dissenting opinion in arbitration

Supreme Court: In a batch of civil appeals, a common question was to be dealt with relating to the interpretation of a contract condition which required the measurement of quantities used for payment for embankment construction with soil or with pond ash. The Court also dealt with the question of relevance of dissenting opinion in arbitration, the division Bench of S. Ravindra Bhat* and Aravind Kumar, JJ. observed that a dissenting opinion cannot be treated as an award if the majority award is set aside.


The dispute arose between the appellants/ contractors and the National Highways Authority of India (‘NHAI’) with reference to the different areas of contract for the construction of the Allahabad by-pass project. The appellants contended that the measure is one and the same, which is by taking a composite cross section as a whole of the embankment and determining the volume by the average end area method. Whereas the supervising engineer (‘EE’) adopted a method by which the area of the cross section was bifurcated to account for the area occupied by soil and pond ash for the determination of quantum of the embankment in two different items. The appellant’s case was that the said interpretation by the EE was contrary to the technical specification (‘TS’) clause of the contract. The NHAI justified the EE’s interpretation. The appellants were not satisfied with the Dispute Resolution Board’s (‘DRB’) opinion and the matter was subsequently referred to arbitration.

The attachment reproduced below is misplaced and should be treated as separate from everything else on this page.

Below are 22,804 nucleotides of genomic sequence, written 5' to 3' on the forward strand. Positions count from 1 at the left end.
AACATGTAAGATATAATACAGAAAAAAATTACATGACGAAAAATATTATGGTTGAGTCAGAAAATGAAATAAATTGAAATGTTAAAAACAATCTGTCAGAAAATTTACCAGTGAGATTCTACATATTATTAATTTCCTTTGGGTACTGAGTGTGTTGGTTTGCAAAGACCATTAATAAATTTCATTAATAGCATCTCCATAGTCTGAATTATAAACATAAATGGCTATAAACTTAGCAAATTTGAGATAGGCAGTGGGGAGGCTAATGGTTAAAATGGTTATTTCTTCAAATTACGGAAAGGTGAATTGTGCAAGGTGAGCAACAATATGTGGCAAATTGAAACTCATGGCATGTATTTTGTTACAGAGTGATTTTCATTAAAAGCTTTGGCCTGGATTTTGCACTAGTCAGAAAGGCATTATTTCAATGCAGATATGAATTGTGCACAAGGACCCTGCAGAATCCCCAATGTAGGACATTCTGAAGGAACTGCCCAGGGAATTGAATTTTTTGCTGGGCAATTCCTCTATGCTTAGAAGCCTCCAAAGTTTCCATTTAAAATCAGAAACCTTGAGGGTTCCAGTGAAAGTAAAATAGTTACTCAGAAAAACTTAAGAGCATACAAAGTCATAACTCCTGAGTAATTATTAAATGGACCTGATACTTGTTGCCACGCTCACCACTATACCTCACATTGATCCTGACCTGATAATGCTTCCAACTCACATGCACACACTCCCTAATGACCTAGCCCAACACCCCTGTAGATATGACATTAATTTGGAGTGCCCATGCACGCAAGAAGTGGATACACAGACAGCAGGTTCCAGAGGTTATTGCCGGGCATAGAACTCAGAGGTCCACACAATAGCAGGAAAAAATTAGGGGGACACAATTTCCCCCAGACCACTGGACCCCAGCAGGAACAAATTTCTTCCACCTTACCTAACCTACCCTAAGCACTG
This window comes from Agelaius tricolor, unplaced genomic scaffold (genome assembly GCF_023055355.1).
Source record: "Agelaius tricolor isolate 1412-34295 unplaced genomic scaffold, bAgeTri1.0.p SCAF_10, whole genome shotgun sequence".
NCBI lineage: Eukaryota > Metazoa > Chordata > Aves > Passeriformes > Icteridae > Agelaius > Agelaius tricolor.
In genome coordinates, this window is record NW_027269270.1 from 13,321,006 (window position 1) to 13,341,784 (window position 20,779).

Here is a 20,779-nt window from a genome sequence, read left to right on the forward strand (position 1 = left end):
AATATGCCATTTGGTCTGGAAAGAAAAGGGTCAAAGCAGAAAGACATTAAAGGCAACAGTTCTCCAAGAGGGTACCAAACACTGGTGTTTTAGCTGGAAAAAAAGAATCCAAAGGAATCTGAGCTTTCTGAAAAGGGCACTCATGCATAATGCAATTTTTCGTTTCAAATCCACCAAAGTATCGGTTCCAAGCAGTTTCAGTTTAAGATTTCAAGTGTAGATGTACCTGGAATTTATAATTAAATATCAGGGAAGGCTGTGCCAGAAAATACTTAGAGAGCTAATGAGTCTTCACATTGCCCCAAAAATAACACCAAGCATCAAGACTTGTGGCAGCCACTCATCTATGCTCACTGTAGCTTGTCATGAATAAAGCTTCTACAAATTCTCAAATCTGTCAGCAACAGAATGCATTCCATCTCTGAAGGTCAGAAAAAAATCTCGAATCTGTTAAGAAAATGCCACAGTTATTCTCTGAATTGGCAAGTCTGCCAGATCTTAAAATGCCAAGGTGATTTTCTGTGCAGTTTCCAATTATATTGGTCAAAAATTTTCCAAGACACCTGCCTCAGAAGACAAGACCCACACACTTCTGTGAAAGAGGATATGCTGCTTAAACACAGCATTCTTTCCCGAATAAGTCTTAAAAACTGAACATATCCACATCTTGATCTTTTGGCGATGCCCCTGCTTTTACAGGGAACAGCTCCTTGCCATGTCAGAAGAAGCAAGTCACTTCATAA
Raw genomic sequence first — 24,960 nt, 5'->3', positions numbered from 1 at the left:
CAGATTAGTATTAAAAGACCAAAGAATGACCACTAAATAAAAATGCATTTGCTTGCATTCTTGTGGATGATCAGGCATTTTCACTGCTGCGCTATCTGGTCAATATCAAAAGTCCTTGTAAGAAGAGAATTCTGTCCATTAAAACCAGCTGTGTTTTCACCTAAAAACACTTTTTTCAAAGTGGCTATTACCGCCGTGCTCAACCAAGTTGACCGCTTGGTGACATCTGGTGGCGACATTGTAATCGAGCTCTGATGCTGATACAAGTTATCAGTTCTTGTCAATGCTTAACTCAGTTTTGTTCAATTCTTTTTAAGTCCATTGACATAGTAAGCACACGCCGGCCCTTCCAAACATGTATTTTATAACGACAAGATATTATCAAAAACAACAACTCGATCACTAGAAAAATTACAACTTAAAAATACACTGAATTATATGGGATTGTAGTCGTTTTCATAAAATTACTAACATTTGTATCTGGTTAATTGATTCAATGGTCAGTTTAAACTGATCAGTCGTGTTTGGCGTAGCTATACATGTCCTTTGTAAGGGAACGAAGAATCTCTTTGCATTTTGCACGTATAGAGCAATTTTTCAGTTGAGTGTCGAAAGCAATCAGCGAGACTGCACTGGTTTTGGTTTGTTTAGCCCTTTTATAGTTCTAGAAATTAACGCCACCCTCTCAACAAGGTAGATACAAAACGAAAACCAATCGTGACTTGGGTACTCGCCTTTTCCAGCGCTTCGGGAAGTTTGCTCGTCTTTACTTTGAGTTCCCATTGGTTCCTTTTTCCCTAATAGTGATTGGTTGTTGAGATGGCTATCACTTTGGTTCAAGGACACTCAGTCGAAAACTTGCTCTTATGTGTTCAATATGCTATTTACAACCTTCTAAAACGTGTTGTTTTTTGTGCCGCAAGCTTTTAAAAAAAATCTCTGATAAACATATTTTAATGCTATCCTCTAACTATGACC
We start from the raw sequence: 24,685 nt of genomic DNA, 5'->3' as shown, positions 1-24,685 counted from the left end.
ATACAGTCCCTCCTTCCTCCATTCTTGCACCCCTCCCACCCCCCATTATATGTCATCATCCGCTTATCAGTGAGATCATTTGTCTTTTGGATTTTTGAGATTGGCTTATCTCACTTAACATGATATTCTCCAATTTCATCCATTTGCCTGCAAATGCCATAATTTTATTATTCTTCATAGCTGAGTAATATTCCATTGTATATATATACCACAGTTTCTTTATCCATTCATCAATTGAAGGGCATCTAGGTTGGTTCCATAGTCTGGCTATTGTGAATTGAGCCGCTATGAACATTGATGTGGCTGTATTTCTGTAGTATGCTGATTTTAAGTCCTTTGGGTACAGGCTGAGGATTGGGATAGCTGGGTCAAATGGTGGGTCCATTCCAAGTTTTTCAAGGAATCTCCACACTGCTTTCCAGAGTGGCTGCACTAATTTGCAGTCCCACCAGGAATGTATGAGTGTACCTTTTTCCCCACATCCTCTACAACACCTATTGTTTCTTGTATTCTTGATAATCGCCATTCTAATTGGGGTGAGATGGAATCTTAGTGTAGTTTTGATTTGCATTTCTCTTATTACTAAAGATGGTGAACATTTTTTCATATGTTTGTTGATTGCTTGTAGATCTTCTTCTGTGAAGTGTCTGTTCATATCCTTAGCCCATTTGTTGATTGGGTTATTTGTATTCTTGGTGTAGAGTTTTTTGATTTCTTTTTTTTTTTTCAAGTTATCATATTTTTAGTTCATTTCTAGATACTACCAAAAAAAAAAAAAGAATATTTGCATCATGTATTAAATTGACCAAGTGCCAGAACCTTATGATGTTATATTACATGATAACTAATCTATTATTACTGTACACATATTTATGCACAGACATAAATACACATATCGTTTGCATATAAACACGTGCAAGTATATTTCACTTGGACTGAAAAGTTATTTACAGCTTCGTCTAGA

Three technical persons were appointed as arbitrators, who gave a unanimous award, except on few issues there was a dissenting opinion of one of the arbitrators. Objections were preferred by the appellant under Section 34 of the Arbitration and Conciliation Act, 1996 (‘the Act’) against both the unanimous and majority views. The single judge opined that as far as measurement aspects were concerned, the tribunal’s majority opinion reflected a plausible and reasonable view that did not call for interference. However, the Division Bench set aside the single Judge’s opinion and held that the tribunal’s majority view, and award, were based on an implausible interpretation of the contract.


The Court said that the opinion of the technical experts constituted as arbitrators, who were familiar with the contractual interpretation of the type of work involved and they also had first-hand experience as engineers who supervised such contracts. Hence, the Court said that when the predominant view of these experts pointed to one direction, i.e., a composite measurement, the question was what really is the role of the Court under Section 34 the Act?